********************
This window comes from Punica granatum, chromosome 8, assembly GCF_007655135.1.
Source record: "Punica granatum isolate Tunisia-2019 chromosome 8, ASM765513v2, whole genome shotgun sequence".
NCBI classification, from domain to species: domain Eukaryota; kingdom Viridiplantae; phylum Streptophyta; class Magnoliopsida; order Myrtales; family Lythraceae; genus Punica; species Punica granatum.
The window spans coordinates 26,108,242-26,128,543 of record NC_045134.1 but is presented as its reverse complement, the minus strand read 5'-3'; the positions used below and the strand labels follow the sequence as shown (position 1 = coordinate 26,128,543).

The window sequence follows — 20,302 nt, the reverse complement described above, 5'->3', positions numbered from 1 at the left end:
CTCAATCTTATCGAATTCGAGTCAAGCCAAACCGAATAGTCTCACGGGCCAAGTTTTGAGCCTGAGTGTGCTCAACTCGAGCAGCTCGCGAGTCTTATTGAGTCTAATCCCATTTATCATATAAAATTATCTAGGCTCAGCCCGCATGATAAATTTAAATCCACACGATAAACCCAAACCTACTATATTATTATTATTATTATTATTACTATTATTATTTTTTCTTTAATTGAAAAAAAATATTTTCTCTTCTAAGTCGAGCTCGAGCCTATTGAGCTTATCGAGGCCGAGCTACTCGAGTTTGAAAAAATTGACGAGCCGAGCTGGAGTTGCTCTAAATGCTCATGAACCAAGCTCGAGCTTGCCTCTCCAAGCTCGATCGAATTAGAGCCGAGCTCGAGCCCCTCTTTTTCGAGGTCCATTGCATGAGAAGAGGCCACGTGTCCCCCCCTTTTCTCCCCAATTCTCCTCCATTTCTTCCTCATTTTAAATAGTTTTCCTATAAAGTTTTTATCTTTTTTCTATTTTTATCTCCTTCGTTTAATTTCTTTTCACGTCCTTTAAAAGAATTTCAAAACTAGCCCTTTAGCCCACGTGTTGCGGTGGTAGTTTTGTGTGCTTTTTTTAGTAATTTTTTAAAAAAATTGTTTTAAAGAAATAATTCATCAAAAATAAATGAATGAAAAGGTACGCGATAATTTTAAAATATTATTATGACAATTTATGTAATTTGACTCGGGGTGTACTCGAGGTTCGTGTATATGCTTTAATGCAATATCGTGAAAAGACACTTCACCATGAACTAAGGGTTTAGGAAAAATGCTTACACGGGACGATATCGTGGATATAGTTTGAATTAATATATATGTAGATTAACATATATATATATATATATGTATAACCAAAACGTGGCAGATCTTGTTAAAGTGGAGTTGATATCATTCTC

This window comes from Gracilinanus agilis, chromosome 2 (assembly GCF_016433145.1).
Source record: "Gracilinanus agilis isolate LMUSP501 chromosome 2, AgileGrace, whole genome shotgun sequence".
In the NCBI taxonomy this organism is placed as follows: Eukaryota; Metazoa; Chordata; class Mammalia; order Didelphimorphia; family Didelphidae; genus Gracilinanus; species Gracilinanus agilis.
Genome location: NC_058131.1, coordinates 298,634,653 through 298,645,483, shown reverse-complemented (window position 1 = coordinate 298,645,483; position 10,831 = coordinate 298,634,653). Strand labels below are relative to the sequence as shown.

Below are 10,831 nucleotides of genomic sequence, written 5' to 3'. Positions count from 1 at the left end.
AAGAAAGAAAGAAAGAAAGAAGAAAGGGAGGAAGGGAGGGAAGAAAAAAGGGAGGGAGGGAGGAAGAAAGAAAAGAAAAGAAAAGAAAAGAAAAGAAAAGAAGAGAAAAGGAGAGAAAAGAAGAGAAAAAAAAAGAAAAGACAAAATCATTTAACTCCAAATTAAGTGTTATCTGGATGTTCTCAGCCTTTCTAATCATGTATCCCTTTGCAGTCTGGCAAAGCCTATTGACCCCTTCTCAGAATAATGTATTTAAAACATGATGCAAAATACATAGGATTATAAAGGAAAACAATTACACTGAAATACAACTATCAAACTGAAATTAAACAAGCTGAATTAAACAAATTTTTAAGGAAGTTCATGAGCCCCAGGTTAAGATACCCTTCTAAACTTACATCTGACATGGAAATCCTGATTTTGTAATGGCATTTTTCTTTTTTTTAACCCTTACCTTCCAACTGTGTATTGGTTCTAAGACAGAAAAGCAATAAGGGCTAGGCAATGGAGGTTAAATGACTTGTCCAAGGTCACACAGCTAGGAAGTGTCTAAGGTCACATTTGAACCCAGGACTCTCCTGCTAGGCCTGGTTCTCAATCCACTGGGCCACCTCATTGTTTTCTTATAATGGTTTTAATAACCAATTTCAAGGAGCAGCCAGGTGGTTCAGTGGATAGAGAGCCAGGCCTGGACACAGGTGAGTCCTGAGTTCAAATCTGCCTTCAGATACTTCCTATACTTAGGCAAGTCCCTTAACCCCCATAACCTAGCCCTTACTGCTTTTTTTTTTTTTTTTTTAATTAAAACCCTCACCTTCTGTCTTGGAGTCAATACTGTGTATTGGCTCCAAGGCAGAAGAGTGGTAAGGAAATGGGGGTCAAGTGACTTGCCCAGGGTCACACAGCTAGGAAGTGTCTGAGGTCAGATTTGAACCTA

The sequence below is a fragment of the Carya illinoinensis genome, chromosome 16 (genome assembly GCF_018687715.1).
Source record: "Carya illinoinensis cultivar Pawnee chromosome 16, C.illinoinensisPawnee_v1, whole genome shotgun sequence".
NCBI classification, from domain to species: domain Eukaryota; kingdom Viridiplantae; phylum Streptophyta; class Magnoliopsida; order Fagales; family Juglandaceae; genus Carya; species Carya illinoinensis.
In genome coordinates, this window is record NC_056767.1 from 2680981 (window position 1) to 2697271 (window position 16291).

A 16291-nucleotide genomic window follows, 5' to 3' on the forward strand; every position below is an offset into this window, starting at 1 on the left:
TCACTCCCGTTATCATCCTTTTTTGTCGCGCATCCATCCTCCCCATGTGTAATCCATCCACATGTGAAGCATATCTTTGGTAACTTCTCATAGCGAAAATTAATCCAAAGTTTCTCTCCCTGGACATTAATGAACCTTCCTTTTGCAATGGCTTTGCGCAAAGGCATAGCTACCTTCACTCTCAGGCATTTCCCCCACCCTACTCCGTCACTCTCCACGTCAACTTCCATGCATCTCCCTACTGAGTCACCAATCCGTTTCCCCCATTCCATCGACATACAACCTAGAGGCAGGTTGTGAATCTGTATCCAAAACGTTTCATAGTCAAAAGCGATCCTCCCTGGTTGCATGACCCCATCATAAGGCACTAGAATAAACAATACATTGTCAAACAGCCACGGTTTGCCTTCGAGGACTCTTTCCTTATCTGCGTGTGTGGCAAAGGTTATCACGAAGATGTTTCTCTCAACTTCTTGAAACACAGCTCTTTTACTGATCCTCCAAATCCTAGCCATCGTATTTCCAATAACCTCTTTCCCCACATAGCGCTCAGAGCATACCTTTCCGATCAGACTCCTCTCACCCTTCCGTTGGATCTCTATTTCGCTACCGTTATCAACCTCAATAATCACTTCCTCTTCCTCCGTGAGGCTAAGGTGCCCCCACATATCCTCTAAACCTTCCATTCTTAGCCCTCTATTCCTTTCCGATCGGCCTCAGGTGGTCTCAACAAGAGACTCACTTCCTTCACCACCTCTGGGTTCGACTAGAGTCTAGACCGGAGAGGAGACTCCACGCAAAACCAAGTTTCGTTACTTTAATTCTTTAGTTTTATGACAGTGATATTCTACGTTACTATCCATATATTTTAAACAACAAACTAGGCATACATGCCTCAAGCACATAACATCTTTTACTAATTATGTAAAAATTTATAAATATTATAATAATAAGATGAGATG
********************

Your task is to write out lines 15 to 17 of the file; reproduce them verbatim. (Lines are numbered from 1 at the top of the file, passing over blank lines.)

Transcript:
NCBI classification, from domain to species: domain Eukaryota; kingdom Viridiplantae; phylum Streptophyta; class Magnoliopsida; order Fagales; family Juglandaceae; genus Carya; species Carya illinoinensis.
In genome coordinates, this window is record NC_056767.1 from 2680981 (window position 1) to 2697271 (window position 16291).

A 16291-nucleotide genomic window follows, 5' to 3' on the forward strand; every position below is an offset into this window, starting at 1 on the left: